Rabbit serum is a component of blood obtained from a rabbit that contains blood plasma without fibrinogen or other clotting factors. It is used for various processes in biological and chemical research, particularly in the areas of immunohistochemistry and immunocytochemistry. Blood plasma is a yellow liquid in which other blood cells, such as red blood cells, are suspended; the majority of total blood volume is made up of plasma. Fibrinogen is a factor in blood that is responsible for the clotting or coagulation of blood. Rabbit serum is procured by centrifuging the coagulated blood of a rabbit, thereby removing the cellular components such as the red blood cells and the clotting factors such as fibrinogen.
There are many different experiments used in the course of biological research that require rabbit serum or the serum of another animal. Serum is often used for blocking purposes in various laboratory experiments. In immunohistochemistry, antibodies are used to detect the presence and abundance of certain antigens in a given tissue sample. The use of a blocking serum such as rabbit serum is important because it prevents nonspecific binding and interaction between the antibodies and non-targeted antigens. The serum generally must come from the same animal from which one of the antibodies used in the experiment comes.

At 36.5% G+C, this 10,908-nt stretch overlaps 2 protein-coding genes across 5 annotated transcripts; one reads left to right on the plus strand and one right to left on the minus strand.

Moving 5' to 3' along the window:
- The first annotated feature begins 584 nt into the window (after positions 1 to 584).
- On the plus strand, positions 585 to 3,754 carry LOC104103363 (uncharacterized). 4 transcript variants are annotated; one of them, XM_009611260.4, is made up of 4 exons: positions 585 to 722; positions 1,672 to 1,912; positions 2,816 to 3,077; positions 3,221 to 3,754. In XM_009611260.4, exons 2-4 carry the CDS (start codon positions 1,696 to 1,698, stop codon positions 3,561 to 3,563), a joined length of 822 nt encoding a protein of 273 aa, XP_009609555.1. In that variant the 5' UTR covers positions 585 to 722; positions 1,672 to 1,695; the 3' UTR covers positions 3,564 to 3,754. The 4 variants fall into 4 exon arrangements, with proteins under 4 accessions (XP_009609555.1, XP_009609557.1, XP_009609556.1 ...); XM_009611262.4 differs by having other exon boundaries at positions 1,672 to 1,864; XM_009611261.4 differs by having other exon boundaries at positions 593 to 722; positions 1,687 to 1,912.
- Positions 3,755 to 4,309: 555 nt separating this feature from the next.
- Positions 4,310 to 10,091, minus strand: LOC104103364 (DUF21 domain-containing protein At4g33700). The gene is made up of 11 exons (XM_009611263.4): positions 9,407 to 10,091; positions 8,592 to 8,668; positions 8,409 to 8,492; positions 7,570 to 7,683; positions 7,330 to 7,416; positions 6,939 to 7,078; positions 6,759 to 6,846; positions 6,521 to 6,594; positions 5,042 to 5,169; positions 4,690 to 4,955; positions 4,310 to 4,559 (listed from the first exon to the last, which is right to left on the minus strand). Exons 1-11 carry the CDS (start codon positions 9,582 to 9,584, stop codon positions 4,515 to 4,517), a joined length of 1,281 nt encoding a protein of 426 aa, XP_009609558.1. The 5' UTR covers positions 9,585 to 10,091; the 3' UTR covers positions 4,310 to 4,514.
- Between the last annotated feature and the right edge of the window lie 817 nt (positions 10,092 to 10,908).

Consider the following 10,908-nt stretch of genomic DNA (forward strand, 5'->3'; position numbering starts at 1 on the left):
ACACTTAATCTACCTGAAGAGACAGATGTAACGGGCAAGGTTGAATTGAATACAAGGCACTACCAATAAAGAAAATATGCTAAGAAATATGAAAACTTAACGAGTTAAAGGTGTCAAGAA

Serums such as rabbit serum are also a common component in media used to maintain cell culture. A cell culture medium is a nutrient-rich substance in which cells are allowed to grow and multiply. While fetal bovine serum, or FBS, is the most common serum component in cell media, other types, including rabbit serum, may be used effectively. Serum is used primarily in media used to grow animal cells because it contains growth factors and hormones that are necessary for cell growth. Other cells, such as microbial cells, do not necessarily need these growth factors and hormones to grow.
There are many different companies that prepare and provide rabbit serum for labs to use in their experiments. These companies need to ensure their serum samples meet high standards of purity and sterility. Even a small amount of bacteria or other contaminant could wipe out a valuable cell culture or ruin the results in an immunohistochemistry experiment. As such, there are many different sterilization processes that are used to ensure that rabbit serum and other types of serum remain free of contaminants. Very few labs actually prepare their own serum, as specialized companies are better and more efficient.